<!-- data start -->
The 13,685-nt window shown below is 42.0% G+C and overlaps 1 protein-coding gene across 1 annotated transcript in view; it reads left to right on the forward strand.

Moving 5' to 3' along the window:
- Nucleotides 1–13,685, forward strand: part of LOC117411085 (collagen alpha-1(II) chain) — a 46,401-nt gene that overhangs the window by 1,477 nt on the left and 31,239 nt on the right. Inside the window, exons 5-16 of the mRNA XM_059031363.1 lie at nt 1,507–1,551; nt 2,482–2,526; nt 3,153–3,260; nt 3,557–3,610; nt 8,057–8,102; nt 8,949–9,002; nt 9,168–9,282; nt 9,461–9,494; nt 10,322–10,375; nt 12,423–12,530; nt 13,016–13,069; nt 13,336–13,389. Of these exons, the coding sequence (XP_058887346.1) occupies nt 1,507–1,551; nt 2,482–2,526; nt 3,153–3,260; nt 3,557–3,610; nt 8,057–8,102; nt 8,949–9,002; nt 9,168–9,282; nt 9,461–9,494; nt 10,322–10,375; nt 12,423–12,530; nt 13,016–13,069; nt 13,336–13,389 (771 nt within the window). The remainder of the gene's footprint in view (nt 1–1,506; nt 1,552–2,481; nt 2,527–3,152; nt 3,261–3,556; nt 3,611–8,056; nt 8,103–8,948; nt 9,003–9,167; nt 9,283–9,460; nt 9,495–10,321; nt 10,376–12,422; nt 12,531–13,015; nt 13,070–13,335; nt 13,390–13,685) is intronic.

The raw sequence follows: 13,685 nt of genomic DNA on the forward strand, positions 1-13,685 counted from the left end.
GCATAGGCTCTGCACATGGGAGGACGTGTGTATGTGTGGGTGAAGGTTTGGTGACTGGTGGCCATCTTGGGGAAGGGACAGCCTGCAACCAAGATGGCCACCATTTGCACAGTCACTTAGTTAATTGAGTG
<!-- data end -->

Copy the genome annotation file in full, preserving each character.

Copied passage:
The 13,685-nt window shown below is 42.0% G+C and overlaps 1 protein-coding gene across 1 annotated transcript in view; it reads left to right on the forward strand.

Moving 5' to 3' along the window:
- Nucleotides 1–13,685, forward strand: part of LOC117411085 (collagen alpha-1(II) chain) — a 46,401-nt gene that overhangs the window by 1,477 nt on the left and 31,239 nt on the right. Inside the window, exons 5-16 of the mRNA XM_059031363.1 lie at nt 1,507–1,551; nt 2,482–2,526; nt 3,153–3,260; nt 3,557–3,610; nt 8,057–8,102; nt 8,949–9,002; nt 9,168–9,282; nt 9,461–9,494; nt 10,322–10,375; nt 12,423–12,530; nt 13,016–13,069; nt 13,336–13,389. Of these exons, the coding sequence (XP_058887346.1) occupies nt 1,507–1,551; nt 2,482–2,526; nt 3,153–3,260; nt 3,557–3,610; nt 8,057–8,102; nt 8,949–9,002; nt 9,168–9,282; nt 9,461–9,494; nt 10,322–10,375; nt 12,423–12,530; nt 13,016–13,069; nt 13,336–13,389 (771 nt within the window). The remainder of the gene's footprint in view (nt 1–1,506; nt 1,552–2,481; nt 2,527–3,152; nt 3,261–3,556; nt 3,611–8,056; nt 8,103–8,948; nt 9,003–9,167; nt 9,283–9,460; nt 9,495–10,321; nt 10,376–12,422; nt 12,531–13,015; nt 13,070–13,335; nt 13,390–13,685) is intronic.

The raw sequence follows: 13,685 nt of genomic DNA on the forward strand, positions 1-13,685 counted from the left end.
GCATAGGCTCTGCACATGGGAGGACGTGTGTATGTGTGGGTGAAGGTTTGGTGACTGGTGGCCATCTTGGGGAAGGGACAGCCTGCAACCAAGATGGCCACCATTTGCACAGTCACTTAGTTAATTGAGTG